What’s up? Right now, just Fire Tag, which is up for free. Teachers Pay Teachers requires every seller to post at least one free item, and that’s fine by us, as we’d always planned to leave Fire Tag in the public domain. In the next few weeks, we’ll be finishing a major revision of the Systems and Ecosystems lesson plans. When that’s done, we’ll post it to TpT as well, but as a pay-what-you-want product, in keeping with our commitment to equity.

Published: Fire Tag v1.03

firetag_promo_plusplusBased on feedback from IndieCade players and from friendly teacher-collaborators, we’ve made some modest improvements to Fire Tag, and published v1.03 (here).

For the detail oriented, the changelog:

  • Deleted rule #8. Rain/water no longer has any effect on Fire. During play, rainstorms often want to pour water on fire to somehow slow it down, and that does make intuitive sense, but allowing this interaction muddied the ideas within the simulation, making it harder for players to discover the core messages about fire and landscapes. So, Rule #8 is out.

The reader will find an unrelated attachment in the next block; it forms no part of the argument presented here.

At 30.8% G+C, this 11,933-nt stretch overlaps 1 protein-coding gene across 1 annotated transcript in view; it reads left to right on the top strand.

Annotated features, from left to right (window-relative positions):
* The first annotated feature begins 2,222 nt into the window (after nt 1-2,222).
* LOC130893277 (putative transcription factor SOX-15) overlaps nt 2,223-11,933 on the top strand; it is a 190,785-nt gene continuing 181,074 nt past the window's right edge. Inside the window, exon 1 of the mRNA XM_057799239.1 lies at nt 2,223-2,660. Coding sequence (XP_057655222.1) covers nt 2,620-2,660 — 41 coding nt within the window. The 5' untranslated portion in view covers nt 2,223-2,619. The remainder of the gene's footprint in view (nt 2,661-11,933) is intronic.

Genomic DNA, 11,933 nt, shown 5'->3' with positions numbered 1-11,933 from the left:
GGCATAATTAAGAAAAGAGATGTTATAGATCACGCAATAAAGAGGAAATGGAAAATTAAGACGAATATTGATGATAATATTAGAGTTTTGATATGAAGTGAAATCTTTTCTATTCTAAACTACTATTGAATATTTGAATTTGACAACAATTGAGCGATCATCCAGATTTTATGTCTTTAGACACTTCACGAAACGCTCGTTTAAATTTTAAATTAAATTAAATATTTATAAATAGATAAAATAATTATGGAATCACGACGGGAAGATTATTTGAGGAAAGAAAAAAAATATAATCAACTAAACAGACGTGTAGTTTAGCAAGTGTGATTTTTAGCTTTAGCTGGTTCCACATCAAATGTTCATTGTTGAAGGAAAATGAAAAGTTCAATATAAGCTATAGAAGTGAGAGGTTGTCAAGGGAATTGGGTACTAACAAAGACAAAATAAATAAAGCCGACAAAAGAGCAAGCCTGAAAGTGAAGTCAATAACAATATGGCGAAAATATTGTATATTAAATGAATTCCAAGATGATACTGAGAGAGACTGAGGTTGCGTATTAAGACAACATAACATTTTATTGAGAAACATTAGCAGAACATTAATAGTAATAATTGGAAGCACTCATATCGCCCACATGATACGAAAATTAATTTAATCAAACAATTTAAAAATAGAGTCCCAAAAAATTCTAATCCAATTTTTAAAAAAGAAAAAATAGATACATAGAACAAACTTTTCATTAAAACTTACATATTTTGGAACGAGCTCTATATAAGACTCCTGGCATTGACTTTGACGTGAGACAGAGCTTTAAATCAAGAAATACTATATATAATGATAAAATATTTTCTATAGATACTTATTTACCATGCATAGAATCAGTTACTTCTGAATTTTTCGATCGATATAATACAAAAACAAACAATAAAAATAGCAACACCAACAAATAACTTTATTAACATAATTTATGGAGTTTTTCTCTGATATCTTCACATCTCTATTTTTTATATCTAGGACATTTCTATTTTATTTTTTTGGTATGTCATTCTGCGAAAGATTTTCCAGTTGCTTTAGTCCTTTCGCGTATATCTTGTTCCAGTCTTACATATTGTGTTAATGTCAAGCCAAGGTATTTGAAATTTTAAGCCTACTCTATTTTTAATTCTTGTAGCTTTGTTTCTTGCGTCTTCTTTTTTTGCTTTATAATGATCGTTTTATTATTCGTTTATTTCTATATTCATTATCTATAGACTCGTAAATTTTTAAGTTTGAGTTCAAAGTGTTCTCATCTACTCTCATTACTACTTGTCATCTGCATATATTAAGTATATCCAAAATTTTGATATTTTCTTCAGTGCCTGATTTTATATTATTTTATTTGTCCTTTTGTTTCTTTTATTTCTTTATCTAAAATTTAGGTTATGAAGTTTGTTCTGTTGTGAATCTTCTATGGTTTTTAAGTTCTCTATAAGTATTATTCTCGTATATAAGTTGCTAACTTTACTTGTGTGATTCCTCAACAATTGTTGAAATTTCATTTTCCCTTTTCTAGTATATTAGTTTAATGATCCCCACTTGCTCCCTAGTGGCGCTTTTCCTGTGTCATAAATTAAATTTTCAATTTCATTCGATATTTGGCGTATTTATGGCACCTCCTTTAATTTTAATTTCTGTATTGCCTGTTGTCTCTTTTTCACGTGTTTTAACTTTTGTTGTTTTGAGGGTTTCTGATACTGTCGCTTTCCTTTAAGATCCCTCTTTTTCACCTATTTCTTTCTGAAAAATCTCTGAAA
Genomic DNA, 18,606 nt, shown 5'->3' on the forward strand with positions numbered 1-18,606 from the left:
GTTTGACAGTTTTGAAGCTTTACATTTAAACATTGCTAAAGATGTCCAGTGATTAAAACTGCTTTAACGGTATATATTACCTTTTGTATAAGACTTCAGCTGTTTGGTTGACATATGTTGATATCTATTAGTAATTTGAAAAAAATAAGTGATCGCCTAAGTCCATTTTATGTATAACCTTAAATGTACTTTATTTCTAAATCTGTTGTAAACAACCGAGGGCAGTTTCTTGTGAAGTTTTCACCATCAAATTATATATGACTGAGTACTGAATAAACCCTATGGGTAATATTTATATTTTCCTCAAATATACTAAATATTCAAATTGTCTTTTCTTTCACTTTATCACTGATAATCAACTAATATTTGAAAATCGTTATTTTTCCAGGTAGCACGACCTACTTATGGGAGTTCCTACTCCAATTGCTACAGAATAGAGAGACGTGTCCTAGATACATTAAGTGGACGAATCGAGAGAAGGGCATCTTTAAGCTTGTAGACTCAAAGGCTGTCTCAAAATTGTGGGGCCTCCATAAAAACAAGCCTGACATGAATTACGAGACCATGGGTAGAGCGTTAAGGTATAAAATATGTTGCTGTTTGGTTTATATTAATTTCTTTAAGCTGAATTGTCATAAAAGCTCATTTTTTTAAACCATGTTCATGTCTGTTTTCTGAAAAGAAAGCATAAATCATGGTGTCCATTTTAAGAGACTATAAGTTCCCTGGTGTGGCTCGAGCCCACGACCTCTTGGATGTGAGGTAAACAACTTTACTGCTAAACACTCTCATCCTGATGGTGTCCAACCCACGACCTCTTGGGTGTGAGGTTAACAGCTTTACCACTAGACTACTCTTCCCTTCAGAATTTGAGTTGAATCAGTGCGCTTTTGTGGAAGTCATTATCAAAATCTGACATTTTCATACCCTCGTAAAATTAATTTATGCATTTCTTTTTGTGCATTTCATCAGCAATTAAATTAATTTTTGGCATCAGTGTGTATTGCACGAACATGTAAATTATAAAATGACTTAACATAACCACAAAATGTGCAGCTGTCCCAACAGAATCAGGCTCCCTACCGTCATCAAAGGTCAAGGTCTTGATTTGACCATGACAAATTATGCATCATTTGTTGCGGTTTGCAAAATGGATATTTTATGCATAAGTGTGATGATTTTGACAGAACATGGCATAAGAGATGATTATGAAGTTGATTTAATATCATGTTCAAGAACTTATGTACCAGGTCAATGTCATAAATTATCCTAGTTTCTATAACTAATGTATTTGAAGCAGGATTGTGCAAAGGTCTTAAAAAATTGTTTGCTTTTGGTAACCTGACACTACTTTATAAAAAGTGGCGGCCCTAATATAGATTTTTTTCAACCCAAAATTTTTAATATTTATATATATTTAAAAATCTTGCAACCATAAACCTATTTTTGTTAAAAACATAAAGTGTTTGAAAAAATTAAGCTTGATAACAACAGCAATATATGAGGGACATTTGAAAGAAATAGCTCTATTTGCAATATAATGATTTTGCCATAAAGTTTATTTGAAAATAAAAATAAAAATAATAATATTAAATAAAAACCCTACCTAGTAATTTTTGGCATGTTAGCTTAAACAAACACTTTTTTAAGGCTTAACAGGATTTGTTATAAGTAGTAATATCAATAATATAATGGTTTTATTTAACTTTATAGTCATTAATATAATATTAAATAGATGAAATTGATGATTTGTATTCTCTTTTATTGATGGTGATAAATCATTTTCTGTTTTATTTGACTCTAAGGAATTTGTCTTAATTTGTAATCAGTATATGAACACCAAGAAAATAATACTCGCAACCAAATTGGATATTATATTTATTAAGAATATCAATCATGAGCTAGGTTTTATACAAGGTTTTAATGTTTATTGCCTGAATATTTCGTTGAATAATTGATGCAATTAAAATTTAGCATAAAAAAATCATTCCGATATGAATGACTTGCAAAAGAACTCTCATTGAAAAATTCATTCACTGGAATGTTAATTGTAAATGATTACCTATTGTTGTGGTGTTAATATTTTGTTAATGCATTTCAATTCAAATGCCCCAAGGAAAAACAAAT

• Hats now have uniform shape. When each role had a hat of a different shape, it sure looked fun. However, the relatively complex shapes were slow to cut. When cutting by hand, it took a lot of twisting and turning, and when cutting by laser, you had to reset the machine for each different hat type. This was all a big pain in the rear for whoever had the job of doing prep for the game. To make the game more accessible, we’ve simplified the hat shapes, and use the same shape for each hat. Game prep should now be much faster.
  • Hats now have more distinctive colors and designs. The new, simpler shapes made us feel a little sad. So, to make sure that each role had a distinctly different looking hat, we took some time to update the hat-art, and give them more distinctive colors and textures.
  • Revised all the words. In the rules/lessons document, we rewrote the text to be more clear and concise. We then added a bunch of small notes to help future GM’s avoid some potential pitfalls in both gameplay and in post-game discussions.